The act of sharing stories featuring Black characters results in positive racial identity and joy. When Black children see themselves in stories and experience storytelling tradition, they can see themselves as important and can experience a sense of belonging.
This list shares stories, tales, and a title with games and songs as well! With a focus on Black authors and artists, these titles give a chance to begin or to carry on storytelling traditions.
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Patricia McKissack compiles a treasury of African American children’s culture: a collection of her favorite childhood games, songs, poetry, and stories that are directly linked to her African American heritage. You can also check out this title as eBook on OverDrive/Libby.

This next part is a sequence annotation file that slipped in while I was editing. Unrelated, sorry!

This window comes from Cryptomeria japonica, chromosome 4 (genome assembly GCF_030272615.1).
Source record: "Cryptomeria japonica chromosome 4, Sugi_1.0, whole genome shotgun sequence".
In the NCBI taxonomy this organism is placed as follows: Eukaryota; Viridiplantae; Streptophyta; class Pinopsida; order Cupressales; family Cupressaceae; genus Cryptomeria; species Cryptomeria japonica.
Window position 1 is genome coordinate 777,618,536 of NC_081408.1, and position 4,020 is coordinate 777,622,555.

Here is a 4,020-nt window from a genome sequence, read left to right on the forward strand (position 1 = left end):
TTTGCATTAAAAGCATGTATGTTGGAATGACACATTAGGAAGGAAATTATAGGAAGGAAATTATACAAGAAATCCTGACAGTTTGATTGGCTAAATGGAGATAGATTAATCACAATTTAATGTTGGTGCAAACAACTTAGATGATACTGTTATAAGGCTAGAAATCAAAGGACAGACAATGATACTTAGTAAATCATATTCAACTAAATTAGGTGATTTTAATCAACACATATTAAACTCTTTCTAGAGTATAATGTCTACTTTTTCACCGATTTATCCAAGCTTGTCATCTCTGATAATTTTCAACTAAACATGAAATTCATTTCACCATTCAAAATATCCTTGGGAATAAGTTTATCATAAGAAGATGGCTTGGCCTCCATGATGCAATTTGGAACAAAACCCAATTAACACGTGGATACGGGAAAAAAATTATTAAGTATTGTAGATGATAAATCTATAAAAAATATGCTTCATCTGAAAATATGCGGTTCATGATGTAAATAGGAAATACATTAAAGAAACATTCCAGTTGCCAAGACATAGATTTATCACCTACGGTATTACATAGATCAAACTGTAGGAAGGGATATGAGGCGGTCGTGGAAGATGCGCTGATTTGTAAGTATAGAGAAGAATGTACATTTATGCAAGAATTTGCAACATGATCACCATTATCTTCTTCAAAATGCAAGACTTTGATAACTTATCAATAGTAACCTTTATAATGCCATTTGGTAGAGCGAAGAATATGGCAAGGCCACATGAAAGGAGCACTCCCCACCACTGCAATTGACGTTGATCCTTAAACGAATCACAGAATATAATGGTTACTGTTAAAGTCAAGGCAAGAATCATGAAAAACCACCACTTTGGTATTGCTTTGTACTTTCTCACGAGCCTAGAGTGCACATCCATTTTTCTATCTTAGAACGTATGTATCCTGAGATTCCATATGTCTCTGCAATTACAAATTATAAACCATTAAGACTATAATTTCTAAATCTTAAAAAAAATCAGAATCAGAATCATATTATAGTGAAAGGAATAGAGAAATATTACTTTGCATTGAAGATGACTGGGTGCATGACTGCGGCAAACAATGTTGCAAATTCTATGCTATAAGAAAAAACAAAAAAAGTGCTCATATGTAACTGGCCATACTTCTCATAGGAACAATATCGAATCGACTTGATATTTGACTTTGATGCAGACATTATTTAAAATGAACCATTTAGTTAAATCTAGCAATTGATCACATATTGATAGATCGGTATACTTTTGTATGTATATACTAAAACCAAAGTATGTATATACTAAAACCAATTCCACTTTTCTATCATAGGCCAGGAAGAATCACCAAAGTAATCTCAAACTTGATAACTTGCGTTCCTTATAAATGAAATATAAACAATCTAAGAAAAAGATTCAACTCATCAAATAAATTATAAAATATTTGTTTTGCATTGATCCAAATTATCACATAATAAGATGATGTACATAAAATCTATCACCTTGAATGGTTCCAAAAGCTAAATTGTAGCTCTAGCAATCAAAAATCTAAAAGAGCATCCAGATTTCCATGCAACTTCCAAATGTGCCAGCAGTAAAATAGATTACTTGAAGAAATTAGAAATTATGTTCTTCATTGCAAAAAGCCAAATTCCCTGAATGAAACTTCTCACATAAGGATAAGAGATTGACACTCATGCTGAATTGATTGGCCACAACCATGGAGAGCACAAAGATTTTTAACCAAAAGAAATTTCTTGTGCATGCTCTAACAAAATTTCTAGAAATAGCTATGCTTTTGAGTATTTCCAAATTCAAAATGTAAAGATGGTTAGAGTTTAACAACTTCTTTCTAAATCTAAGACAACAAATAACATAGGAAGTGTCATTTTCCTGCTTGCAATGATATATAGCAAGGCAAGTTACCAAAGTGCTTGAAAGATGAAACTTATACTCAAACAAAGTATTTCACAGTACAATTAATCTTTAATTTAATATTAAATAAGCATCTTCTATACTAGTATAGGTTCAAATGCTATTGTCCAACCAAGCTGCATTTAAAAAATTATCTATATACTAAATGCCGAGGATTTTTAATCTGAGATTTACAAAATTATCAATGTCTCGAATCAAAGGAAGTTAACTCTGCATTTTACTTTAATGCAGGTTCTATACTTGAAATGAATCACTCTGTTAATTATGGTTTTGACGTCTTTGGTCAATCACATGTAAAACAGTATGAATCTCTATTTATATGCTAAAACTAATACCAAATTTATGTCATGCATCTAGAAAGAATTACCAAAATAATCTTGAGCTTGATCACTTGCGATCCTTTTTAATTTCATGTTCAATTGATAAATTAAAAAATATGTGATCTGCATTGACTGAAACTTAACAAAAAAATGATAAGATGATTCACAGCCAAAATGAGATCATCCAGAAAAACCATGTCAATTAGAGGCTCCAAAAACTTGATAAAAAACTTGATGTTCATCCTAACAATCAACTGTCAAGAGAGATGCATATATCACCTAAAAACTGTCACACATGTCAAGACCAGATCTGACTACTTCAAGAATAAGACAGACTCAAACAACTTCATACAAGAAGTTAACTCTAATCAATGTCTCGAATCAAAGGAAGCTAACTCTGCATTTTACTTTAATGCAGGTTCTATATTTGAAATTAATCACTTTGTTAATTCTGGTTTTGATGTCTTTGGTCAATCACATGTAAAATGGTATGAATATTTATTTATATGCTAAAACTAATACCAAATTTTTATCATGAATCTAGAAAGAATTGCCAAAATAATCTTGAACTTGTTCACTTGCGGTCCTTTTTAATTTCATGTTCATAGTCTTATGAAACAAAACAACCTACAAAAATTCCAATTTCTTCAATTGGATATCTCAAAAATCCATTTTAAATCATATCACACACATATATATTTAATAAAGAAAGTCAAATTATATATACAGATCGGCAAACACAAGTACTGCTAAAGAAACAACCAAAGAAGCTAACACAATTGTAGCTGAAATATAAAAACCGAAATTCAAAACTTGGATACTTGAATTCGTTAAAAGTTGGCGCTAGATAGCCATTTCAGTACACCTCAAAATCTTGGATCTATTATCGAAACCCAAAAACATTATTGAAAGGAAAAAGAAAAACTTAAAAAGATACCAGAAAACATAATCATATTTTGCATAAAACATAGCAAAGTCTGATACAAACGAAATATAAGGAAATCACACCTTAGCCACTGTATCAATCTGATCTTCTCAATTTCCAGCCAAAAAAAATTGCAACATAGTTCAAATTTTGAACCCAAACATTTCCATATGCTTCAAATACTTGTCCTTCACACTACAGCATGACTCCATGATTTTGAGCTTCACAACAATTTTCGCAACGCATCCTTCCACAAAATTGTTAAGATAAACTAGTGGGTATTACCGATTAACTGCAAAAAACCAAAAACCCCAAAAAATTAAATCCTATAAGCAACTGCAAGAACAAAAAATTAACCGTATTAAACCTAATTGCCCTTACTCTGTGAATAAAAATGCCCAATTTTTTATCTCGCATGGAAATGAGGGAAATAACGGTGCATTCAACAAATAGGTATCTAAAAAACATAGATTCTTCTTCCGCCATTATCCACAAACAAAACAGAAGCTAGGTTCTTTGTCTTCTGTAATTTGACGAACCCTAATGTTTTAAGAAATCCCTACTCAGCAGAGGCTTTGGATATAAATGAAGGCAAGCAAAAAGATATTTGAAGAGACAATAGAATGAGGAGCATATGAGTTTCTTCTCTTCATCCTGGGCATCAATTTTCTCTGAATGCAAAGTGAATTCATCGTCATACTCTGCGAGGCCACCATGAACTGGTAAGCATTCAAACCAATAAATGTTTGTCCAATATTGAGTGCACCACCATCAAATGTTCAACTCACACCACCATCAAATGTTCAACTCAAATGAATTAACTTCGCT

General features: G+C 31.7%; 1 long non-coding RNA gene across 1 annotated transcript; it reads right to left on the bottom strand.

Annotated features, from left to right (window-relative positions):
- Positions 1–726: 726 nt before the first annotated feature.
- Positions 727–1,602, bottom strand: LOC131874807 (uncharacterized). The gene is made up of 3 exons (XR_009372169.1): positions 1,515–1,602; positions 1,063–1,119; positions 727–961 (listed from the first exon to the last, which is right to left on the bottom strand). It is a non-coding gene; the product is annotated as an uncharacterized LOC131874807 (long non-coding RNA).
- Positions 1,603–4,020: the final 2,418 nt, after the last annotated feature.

Zura is worried about how her classmates will react to her Ghanaian Nana’s tattoos on Grandparents Day, but Nana finds a way to show how special and meaningful they are.
What do you do when an octopus captures Grandma? Put on your superhero cape and rescue her! Two stories in one from award-winning Afro-Latino artist Eric Velasquez. The octopus Grandma is cooking has grown to titanic proportions. “¡Tenga cuidado!” Ramsey shouts. “Be careful!” But it’s too late. The octopus traps Grandma! Ramsey uses both art and intellect to free his beloved abuela.
A collection of African folktales originating in the storytelling tradition.
Saddened by her classmates’ and teacher’s mispronunciations of her name, a girl is empowered by her discovery that names are like songs when she and her mom celebrate the musicality of African, Asian, Black-American, Latinx, and Middle Eastern names. You can also check out this title as eBook on Hoopla.